David O. Russell. Russell has a put together an impressive body of work. I have not been able to catch his debut yet- 1994’s Spanking the Money– but five of his subsequent six films (has seven total) have landed in the archives. His greatest stretch was an extremely fertile period from 2010-2013 with The Fighter, Silver Linings Playbook and American Hustle (getting a little stronger with each). It felt like he was (and his muse Jennifer Lawrence) taking over after American Hustle and indeed, for a snapshot in time, was one of the best auteurs on the planet. He has a good case for this list; the depth of filmography is here- his fifth and sixth best films are something to be proud of—and though it sometimes get lost now in a very strong 2013, American Hustle is a very notable best film.
Best film: American Hustle. I think it’s this or Three Kings. Sure it borrows from Goodfellas, but many great films and filmmakers are influenced by Scorsese and/or his 1990 masterpiece- that’s not a deterrent. It pops with masterful lighting and period-rich production and color detail. The swaggering confidence of the Russell in this film can be felt in every level of the production and resulting work.
total archiveable films: 6
top 100 films: 0
top 500 films: 0
top 100 films of the decade: 1 (American Hustle)
most overrated: Not a thing for O. Russell in this category. Three Kings is the only film mentioned on the TSPDT consensus top 2000 and it is way back at #1697.
most underrated : Take your pick. Though he has four films on the 21st century top 1000 on TSPDT and that’s an impressive feat (The Fighter, Silver Linings, I Heart Huckabees, American Hustle) none of them fall in their years respective top 20 according to the consensus. At least three of them would be in the top 20 of their year for me.
gem I want to spotlight : Three Kings. Another film that is far too often lost in the shuffle of the brilliant slew of films that came out in 1999. The washed out lighting is a stroke of genius—and this is a year before O Brother Where Art Thou?
- Showcase bravura acting—with an O. Russell film you’re almost always amazed at the ensemble assembled- and then almost marveled how each actor has a really good part. The 7th best part in like five of his films probably should have been nominated for an Oscar.
- Greed and the pull of commerce is a theme in 3-4 of the films, characters with neurosis or phobias
- Great work in close-ups (stylistic trait that lends favorably to actors and great acting)—a couple of nice shots with foreground background work as well and angle play in Three Kings and American Hustle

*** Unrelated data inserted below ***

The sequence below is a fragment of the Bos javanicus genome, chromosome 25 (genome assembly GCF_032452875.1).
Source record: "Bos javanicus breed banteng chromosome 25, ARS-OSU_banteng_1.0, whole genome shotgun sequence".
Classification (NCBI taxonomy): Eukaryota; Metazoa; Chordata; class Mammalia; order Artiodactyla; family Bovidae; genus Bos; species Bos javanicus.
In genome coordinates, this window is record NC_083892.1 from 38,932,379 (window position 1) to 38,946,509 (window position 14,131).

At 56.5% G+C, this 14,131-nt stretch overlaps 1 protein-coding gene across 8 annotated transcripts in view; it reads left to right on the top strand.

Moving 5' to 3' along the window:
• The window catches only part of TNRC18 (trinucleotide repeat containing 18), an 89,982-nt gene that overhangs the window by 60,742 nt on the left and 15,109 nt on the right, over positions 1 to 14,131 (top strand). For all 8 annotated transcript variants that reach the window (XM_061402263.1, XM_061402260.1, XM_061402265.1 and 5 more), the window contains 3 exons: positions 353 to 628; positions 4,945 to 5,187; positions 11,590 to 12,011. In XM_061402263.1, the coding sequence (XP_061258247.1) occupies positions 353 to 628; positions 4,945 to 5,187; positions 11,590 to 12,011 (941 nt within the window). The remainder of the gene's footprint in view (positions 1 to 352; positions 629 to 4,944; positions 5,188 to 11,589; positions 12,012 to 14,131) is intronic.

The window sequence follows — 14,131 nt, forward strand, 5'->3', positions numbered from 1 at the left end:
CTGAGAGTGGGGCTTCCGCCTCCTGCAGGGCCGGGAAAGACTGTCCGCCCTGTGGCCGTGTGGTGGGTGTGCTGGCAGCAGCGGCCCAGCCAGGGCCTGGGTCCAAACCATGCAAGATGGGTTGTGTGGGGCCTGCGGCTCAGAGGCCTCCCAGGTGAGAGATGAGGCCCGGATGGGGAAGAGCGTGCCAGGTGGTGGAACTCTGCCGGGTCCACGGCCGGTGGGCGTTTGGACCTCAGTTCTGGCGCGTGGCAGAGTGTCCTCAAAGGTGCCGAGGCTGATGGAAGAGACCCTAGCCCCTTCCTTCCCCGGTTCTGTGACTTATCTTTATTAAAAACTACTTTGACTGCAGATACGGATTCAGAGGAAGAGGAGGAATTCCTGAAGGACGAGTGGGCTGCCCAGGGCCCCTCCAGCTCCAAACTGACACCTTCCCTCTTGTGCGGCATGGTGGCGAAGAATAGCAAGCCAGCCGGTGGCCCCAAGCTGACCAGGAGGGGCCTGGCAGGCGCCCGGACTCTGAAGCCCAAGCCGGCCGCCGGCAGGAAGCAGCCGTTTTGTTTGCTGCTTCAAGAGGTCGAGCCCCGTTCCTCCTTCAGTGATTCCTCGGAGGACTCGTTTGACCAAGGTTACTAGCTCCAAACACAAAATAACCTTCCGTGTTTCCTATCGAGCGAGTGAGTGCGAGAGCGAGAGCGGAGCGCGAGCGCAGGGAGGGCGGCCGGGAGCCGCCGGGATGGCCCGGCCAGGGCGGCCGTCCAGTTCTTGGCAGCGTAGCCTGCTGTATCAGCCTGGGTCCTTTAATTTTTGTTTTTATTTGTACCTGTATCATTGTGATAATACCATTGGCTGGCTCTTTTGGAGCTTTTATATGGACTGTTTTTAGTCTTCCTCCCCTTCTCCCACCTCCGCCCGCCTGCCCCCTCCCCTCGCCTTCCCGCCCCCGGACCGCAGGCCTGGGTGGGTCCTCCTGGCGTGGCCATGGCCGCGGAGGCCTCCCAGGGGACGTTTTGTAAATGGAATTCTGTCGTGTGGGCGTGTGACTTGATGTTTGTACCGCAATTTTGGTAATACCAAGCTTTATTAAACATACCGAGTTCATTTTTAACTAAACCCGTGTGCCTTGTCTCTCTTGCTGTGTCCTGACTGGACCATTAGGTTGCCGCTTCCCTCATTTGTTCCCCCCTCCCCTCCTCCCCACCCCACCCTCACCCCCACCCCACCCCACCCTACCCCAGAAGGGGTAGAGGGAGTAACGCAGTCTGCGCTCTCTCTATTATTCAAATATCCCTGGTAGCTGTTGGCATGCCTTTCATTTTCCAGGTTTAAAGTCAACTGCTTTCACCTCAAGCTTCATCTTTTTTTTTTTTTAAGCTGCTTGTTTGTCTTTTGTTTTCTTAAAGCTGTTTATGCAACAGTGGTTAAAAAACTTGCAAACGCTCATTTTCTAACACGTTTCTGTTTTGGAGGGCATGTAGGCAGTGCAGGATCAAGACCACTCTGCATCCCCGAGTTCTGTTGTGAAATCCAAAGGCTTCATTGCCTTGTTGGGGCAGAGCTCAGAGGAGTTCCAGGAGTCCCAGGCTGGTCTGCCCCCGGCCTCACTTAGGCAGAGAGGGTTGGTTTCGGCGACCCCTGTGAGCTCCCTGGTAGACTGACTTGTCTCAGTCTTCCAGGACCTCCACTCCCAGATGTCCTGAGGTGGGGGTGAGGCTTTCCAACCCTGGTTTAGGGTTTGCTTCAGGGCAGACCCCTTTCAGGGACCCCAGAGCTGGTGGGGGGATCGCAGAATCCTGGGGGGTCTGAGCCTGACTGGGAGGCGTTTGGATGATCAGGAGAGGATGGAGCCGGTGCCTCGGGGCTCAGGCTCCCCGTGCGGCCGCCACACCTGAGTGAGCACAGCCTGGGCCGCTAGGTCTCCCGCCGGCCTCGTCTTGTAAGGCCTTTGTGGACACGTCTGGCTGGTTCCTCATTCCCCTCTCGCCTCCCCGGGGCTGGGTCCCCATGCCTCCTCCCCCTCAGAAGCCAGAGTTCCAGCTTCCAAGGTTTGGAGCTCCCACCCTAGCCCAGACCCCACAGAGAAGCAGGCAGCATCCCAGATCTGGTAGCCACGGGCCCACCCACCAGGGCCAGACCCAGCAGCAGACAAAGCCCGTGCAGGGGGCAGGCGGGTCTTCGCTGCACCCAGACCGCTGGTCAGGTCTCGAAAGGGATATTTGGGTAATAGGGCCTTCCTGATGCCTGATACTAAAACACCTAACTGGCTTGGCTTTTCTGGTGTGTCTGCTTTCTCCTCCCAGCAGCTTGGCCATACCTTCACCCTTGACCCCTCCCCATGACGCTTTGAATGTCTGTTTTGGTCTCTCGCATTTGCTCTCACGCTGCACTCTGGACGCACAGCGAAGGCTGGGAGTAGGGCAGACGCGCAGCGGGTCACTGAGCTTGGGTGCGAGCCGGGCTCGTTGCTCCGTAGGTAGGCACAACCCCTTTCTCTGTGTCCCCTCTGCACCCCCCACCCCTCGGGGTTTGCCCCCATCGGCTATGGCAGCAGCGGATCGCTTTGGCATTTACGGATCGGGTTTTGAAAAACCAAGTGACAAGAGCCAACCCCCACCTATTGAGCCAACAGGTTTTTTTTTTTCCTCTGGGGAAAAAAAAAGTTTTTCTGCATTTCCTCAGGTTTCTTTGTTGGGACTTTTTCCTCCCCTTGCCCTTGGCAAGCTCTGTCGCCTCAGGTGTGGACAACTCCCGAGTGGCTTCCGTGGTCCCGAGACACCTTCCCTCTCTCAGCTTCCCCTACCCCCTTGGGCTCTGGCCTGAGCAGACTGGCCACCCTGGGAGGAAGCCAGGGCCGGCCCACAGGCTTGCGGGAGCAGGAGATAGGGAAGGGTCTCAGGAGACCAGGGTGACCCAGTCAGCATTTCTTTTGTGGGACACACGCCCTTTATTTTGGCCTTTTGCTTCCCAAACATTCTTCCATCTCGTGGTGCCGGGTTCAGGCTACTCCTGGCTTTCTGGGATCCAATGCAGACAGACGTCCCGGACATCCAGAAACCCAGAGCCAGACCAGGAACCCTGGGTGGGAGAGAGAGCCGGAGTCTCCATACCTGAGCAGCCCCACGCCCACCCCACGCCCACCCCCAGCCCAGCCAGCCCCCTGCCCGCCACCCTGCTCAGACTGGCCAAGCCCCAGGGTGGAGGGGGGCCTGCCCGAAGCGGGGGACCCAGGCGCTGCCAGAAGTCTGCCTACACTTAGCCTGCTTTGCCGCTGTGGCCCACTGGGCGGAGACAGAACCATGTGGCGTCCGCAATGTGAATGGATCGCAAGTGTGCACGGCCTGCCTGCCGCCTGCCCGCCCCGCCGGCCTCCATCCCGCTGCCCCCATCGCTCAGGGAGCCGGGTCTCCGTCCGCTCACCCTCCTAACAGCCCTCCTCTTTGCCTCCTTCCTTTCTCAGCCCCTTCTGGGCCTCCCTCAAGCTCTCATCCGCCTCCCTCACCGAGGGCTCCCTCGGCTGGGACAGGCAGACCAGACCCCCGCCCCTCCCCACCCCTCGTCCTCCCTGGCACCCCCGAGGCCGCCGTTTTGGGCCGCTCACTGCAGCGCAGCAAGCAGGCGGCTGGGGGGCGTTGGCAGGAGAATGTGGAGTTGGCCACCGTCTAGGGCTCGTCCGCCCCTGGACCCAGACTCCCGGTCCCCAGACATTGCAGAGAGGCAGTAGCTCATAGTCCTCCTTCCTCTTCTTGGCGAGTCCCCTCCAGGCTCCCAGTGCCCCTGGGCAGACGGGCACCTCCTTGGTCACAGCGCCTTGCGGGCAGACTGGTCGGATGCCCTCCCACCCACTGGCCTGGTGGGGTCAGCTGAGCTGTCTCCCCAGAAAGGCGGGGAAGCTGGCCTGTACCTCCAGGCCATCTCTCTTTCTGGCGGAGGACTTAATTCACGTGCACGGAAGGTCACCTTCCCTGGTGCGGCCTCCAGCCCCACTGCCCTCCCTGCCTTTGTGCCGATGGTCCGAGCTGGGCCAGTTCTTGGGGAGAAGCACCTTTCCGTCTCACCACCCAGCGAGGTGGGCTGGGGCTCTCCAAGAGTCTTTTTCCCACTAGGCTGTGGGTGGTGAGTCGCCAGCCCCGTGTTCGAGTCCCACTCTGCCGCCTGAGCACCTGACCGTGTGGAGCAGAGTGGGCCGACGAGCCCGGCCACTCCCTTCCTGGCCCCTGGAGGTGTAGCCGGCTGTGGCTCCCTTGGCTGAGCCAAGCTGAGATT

- Rapid-fire dialogue and snappy editing
- The lighting in Three Kings and lighting/décor work in American Hustle in particular are inspired- certainly showcases Russell as much more than director of masterful acting and sharp writing
- American Hustle
- Three Kings
- Silver Linings Playbook
- The Fighter
- Flirting With Disaster
- I Heart Huckabees
By year and grades
|1996- Flirting with Disaster||R/HR|
|1999- Three Kings||HR|
|2004- I Heart Huckabees||R|
|2010- The Fighter||HR|
|2012- Silver Linings Playbook||HR|
|2013- American Hustle||MS|
*MP is Masterpiece- top 1-3 quality of the year film
MS is Must-see- top 5-6 quality of the year film
HR is Highly Recommend- top 10 quality of the year film
R is Recommend- outside the top 10 of the year quality film but still in the archives
Joy (2015) is better than I heart huckabees (2004).It also has the always watchable Jennifer Lawrence to boost.
@ Chris – thanks for the comment. I owe Joy another visit. I saw it in theater when it came out but haven’t revisited since. I remember being very disappointing coming off of American Hustle.
I hate the fighter. The only thing that keeps it from being truly terrible is the great mark wahlberg. Easily Christian bales worst. It does seem class condescending and o russell is not a visual director. I remember him saying once that it is not a cliche If it really happened, which just seems like the master of cliches trying to defend himself. People i respect like you and armond white seem to love it but i don’t. Its too derivative of scorsese and of Oliver stones great any givsn sunday. What it is missing is the genius of raging bull a truly original film which is also based on real life and boxing and has brotherly reconciliation. Also like the searchers it is a cautionary tale of what hatred and jealousy does to us. Drake, I wonder what you think of Any Given Sunday. I don’t think I saw it in the archives.
I don’t even know what to say about this. Does it look that weird for everyone else?
Yes, that is strange. It does indeed appear very different than all of the other TSPDT pages on my screen as well. There are examples of differently appearing pages on The Cinema Archives also, though they are not nearly as contrasting as that: the bar on the side listing the recent posts and comments cannot be found on some pages, includingv2002.
@Zane- the blue page? If that’s what you’re talking about it is a really old page. The entire site looked like this back in the day
I figured, since it said it was dated to 2012 at the bottom.
Drake, does the creator of TSPDT know about The Cinema Archives? I’m sure they would adore it. It would, in fact, be hilarious if your list already happened to included among the thousands used for the site’s rankings, though I find this extremely doubtful because you are not a professional critic (a horrible measure of cinematic intelligence, as you know immensely more about the art than the wide majority of critics).
@Graham- well hey- thank you for the compliment. I don’t know if Bill knows about the site here. He always seemed very agreeable when I emailed him about his site– and if you read his responses to comments on his site he is always polite and thoughtful.